Original Purchase 1666

Area Occupied by Founders

Second Purchase 1677

Annexed in the 1800’s

Incorporated in 1836

Newark beginning of 1900’s




Newark, New Jersey is one of the oldest cities in the entire United States. It was founded in 1666. In the late 19th century and early 20th century, Newark grew in population and industrial development, due to its geographic location, near New York City and the convenient port accessibility.


New Jersey Transit (Buses, Trains, Light rail vehicles)

278,154 Newark Resident

Newark Commuter


Newark International Airport

50,000 Newark is the largest city in New Jersey. Newark has a population of 278,154 making it the largest municipality in New Jersey and the 65th largest city in the U.S.

Holland & Lincoln Tunnels

Newark has over 300 types of business. 1,800 retail

540 wholesale establishments

8 major bank headquarters

The port is the largest cargo facility in the Port of New York and New Jersey

The average household income in Newark is


24,000 people are employed in EWR & about 157,000 jobs are derived from airpor activity. Newark Liberty contributes about $18.5 billion in economic activity to the New York-New Jersey metropolitan region including more than $6.7 billion in wages and salaries. Pennsylvania Station in Newark sees approximately 400,000 passengers per week. The annual revenue for the NJ rail is $60 million. The New Jersey Turnpike alone handles 205 million vehicles per year. $350 million in revenue. NJ gets 80% of it’s tax revenue from the turnpike. Garden State only gives 10%.

Preventing Newark from becoming “the blur� before reaching NYC

Roads 4%

Highways 7%

Trains 6%

Port & recreation 12%

Newark Airport 11%

40% of Newark is comprised of Transport 60% of Newark is left for all other programs, including recreation, retail, residential and educational among others.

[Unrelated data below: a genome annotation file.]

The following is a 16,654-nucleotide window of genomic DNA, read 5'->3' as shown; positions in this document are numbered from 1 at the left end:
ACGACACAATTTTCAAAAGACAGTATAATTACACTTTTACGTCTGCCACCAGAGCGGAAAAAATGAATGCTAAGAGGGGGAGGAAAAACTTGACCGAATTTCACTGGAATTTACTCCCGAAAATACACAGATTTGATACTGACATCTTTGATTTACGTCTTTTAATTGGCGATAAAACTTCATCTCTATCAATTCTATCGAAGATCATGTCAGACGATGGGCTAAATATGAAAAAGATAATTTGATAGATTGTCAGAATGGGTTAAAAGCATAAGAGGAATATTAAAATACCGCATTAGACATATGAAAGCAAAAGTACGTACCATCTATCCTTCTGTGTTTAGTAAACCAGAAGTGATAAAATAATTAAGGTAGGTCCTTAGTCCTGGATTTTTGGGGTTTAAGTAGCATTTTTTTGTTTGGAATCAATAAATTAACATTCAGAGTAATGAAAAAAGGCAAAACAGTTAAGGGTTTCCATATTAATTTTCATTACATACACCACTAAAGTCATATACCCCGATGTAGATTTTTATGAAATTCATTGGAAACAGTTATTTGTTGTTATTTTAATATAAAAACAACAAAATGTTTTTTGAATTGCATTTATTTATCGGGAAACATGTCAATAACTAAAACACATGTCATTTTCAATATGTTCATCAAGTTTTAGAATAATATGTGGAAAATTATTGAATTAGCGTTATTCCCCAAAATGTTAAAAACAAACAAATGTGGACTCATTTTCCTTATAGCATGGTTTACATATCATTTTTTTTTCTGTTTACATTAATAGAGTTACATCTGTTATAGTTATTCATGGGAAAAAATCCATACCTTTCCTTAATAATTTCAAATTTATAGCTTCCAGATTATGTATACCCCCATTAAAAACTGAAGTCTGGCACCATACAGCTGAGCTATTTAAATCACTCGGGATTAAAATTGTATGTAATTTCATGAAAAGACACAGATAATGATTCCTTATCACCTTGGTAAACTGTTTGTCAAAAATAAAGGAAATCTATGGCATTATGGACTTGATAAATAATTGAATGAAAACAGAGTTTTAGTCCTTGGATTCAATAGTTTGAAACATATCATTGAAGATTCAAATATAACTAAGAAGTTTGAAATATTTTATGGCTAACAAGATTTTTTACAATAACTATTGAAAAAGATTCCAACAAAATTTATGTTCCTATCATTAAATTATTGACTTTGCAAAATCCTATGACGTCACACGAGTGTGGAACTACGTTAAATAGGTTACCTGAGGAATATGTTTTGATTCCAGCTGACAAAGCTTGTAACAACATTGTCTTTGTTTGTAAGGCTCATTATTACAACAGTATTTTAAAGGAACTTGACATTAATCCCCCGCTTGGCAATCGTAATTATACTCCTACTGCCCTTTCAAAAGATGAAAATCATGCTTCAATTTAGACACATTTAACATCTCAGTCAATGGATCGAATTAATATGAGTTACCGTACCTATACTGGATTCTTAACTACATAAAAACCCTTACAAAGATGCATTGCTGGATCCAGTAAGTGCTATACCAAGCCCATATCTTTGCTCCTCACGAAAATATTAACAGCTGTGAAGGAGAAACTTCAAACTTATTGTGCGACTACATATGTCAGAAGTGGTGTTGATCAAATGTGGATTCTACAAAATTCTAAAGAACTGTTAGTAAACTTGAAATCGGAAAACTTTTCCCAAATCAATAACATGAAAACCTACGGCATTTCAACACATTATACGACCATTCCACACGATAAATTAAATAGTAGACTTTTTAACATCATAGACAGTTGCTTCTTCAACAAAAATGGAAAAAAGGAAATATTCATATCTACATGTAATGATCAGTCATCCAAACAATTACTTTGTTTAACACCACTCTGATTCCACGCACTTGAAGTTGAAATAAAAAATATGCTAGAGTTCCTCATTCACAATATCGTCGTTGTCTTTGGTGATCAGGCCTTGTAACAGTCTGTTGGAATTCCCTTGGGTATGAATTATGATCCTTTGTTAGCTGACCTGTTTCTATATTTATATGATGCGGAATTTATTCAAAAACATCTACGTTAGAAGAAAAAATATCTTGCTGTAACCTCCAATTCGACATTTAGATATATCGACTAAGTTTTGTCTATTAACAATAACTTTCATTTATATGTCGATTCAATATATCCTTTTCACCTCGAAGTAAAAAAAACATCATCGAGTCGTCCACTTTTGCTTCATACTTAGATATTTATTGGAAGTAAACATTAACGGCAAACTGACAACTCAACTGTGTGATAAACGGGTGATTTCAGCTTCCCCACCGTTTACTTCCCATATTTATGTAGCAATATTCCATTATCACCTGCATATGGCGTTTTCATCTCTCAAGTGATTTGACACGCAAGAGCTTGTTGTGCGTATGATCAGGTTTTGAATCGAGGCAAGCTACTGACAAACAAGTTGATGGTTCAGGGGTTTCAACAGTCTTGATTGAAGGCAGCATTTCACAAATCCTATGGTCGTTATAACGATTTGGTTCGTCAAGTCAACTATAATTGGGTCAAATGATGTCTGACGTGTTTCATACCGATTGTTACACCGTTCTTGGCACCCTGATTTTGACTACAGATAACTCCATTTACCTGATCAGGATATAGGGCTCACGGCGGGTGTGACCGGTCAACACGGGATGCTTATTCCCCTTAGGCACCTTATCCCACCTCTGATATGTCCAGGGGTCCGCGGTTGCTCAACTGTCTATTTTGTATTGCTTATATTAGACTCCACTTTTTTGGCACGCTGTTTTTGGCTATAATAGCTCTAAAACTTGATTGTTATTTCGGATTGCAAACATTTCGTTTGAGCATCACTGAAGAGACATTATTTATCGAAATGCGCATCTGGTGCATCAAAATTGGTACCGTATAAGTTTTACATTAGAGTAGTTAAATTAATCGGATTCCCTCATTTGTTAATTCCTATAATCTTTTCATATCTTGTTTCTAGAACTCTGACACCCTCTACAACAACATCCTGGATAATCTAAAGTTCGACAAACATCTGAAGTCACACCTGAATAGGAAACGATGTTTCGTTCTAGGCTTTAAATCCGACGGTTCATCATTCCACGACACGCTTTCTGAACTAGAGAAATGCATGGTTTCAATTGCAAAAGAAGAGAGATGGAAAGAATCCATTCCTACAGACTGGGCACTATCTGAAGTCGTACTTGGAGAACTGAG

Commuter vs. Resident



1 Branch Brook Park Baseball fields, wild life, beautiful views


2 Residential 2



3 Downtown

Office buildings, Retail stores,

Undergraduate Education, Prudential Center


4 Commercial Centers

Main Roads

5 Park & Cementery

recreational park, cementery and golf course

Layers Streets & City

New Jersey Turnpike (Interstate 95) Interstate 280 Interstate 78 Garden State Parkway U.S. Route 1/9, U.S. Route 22 2




3 1

Highways 2 NJPAC

3 Pulaski Skyway

1 Abandoned

Much of the old railroad takes part of the city.

2 Pennsylvania Station

downtown area, offices, retail, train service to NYC.

1 2

3 Air Train

The local trains have a specific stop where people can go to the air train .



1 Airport Multiple stores & restaurants. Chapel for religious practice in Terminal C. Views of Manhattan

2 Port major imports



Airport & Port

How is Newark being affected?


City of Layers





Newark Visitors & Residents meet me halfway

Park daycare dancing Offices

green house community Garden Art display gallery Grocery store

Rest stop Music Theater Garden/ park

Health center, Painting, underground jog, bike channel... lights from highway into tunnel

Ideas to form a Community

Recreational Center

Frequent Rest Areas

Community Gardens

Pedestrian Streets & Gardens

Fall2010 Thesis analysis  

Newark Analysis leading to Des8